Print Article: 75pc of Australians want more competition for Coles and Woolworths, Masters Grocer survey shows
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75pc of Australians want more competition for Coles and
Woolworths, Masters Grocer survey shows
Published: March 31, 2015 4:04PM
A survey by independent grocery retailers ahead of the release on Tuesday of the Harper competition policy review has found overwhelming public support for tougher laws to boost competition in the $88 billion grocery market.
The survey, conducted on behalf of Masters Grocers Australia, found that 72 per cent of respondents believe the grocery market is too dominated by Coles and Woolworths and only 22 per cent believe the level of competition is
A large majority of respondents 75 per cent said competition laws should be strengthened to deliver a range of benefits including lower prices, greater choice and a generally fairer society, and almost 80 per cent agreed it was important for the Australian Competition and Consumer Commission to have the legal power and resources to fulfil its charter, including halting anticompetitive practices.
Master Grocers Australia (MGA) is a national industry association representing Australia's $9 billion independent grocery sector.
MGA chief executive Jos de Bruin said existing competition laws had allowed Coles and Woolworths to dominate the grocery market by lifting their combined share to between 75 and 80 per cent of supermarket sales.
"This survey shows a large majority of people believe there is something wrong with this state of affairs," said Mr de Bruin.
"They think the duopoly's market concentration has already gone too far and they don't believe there is healthy competition. They are concerned that they are the losers in terms of price and they want much more choice and variety. As one of the survey respondents put it: more of the same is not competition."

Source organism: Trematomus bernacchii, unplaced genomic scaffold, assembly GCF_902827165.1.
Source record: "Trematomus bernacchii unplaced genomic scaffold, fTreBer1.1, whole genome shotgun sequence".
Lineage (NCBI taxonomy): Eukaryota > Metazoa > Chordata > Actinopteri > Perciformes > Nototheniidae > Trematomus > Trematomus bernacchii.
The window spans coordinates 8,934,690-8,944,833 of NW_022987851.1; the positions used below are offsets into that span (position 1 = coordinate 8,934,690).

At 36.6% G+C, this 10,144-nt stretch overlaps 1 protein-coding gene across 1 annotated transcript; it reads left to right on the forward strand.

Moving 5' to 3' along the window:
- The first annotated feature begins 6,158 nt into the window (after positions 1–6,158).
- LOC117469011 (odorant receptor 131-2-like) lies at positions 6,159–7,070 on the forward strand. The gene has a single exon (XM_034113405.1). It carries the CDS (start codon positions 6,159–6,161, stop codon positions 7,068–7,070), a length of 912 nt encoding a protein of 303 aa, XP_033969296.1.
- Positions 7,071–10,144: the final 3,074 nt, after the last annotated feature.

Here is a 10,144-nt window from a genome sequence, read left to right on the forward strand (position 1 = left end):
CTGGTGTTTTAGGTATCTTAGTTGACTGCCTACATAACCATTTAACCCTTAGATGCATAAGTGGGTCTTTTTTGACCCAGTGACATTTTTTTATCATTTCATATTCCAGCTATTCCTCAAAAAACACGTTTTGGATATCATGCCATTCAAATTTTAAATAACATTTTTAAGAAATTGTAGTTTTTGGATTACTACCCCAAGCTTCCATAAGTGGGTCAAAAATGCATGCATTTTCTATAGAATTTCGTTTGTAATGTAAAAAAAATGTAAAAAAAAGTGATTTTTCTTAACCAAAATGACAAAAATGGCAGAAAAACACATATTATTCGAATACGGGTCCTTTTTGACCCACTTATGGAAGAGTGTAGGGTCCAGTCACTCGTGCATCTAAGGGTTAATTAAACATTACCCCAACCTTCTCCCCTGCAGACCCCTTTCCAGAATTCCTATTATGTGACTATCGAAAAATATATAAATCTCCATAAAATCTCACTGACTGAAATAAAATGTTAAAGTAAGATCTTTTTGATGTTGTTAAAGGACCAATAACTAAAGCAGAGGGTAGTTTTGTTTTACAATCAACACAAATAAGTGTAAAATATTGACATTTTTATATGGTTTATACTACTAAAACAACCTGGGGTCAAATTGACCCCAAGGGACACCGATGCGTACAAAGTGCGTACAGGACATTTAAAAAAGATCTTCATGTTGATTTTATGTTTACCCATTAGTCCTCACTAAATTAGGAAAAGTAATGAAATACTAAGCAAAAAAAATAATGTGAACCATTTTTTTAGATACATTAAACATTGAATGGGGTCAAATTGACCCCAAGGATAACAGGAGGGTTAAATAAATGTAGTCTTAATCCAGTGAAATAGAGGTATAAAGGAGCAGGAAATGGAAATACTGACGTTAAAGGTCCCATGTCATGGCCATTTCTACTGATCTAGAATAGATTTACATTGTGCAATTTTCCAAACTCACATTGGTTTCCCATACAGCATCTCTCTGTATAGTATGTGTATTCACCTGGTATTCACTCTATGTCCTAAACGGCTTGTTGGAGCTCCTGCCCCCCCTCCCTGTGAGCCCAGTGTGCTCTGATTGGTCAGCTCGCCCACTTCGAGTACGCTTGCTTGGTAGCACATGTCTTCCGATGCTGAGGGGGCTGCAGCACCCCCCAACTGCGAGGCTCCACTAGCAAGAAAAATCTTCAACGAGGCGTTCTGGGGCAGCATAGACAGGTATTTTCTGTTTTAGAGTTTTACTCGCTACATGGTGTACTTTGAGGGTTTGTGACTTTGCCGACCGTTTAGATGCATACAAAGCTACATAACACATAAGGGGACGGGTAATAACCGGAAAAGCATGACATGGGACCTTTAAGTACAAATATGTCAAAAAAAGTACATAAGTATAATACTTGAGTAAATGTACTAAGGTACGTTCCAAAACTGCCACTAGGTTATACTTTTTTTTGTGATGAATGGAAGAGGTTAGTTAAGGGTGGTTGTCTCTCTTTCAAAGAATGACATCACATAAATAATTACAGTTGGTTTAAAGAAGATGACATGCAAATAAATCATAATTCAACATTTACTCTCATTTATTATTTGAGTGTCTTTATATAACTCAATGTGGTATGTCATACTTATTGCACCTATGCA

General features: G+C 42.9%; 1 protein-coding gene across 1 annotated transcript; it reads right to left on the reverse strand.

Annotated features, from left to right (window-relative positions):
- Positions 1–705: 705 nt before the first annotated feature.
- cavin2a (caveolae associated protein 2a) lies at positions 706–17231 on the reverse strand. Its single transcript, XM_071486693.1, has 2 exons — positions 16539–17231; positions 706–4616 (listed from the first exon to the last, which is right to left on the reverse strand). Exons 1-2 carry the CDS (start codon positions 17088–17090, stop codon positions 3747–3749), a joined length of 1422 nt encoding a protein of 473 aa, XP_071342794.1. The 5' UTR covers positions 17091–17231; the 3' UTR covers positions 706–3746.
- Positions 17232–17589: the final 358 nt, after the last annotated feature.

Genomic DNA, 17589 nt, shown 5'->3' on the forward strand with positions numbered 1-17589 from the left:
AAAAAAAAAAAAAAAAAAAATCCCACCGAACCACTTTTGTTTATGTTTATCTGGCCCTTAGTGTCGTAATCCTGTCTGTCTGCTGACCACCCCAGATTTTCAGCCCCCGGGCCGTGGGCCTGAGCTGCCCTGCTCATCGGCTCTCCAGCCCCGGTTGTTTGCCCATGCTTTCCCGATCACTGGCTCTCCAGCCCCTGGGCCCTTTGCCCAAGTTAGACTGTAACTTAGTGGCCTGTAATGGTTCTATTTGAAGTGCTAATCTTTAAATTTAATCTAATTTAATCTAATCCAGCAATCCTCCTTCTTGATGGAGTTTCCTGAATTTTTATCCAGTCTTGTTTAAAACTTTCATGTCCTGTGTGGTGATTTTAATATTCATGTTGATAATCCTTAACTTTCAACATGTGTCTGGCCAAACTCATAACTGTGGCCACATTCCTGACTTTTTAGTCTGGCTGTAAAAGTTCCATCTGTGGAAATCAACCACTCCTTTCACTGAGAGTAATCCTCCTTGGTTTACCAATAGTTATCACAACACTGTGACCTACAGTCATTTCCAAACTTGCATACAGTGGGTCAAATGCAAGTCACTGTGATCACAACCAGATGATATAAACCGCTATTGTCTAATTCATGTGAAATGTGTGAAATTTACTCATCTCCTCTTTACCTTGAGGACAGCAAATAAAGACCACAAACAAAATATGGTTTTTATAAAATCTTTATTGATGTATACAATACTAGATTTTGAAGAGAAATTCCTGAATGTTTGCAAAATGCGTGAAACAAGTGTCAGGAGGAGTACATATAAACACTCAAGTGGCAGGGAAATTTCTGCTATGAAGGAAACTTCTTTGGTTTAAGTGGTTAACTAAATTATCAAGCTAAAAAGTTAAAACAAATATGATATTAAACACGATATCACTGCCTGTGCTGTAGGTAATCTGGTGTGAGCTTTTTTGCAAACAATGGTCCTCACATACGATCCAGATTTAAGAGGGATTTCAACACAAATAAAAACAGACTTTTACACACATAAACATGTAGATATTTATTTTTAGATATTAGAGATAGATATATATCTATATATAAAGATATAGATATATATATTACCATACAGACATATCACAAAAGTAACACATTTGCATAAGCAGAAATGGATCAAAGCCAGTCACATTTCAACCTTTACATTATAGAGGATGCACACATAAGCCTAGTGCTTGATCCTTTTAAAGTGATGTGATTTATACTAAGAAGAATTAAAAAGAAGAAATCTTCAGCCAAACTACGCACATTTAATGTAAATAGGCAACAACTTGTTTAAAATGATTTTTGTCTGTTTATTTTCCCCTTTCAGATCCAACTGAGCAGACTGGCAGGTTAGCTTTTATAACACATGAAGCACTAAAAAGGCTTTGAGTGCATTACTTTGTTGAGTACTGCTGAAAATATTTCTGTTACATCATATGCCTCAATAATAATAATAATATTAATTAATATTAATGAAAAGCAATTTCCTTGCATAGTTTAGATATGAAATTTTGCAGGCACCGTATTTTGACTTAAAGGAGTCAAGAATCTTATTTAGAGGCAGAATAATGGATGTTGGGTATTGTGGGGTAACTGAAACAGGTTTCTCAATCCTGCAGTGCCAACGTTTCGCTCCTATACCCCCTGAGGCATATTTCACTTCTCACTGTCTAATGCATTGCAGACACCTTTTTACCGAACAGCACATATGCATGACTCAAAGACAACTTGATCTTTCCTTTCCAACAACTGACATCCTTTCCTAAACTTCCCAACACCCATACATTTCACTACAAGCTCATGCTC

Mr de Bruin said the survey found a high level of support for strengthening competition laws by introducing an
"effects" test , which would prevent large companies from misusing their market power by engaging in activity likely to have the effect rather than just the purpose of reducing competition.
The Harper competition law review's final report, released on Tuesday afternoon, has recommended the introduction of an "effects test" to existing misuse of market power rules to ensure that provisions in Section 46 of the act are more workable.
Under an effects test, small businesses would no longer be required to prove that a large company had acted with the "purpose" of damaging a competitor. The existing "purpose" test would be changed to assess whether the company had acted with the "purpose, effect or likely effect" of substantially lessening competition.
Australian Competition and Consumer Commission chairman Rod Sims has previously backed the introduction of an effects test and has said it would serve consumers by focusing on the effect on competition, rather than the impact on competitors.
However, Woolworths and Wesfarmers are strongly opposed to an effects test, saying it could "chill" competition and have unintended consequences which could lead to higher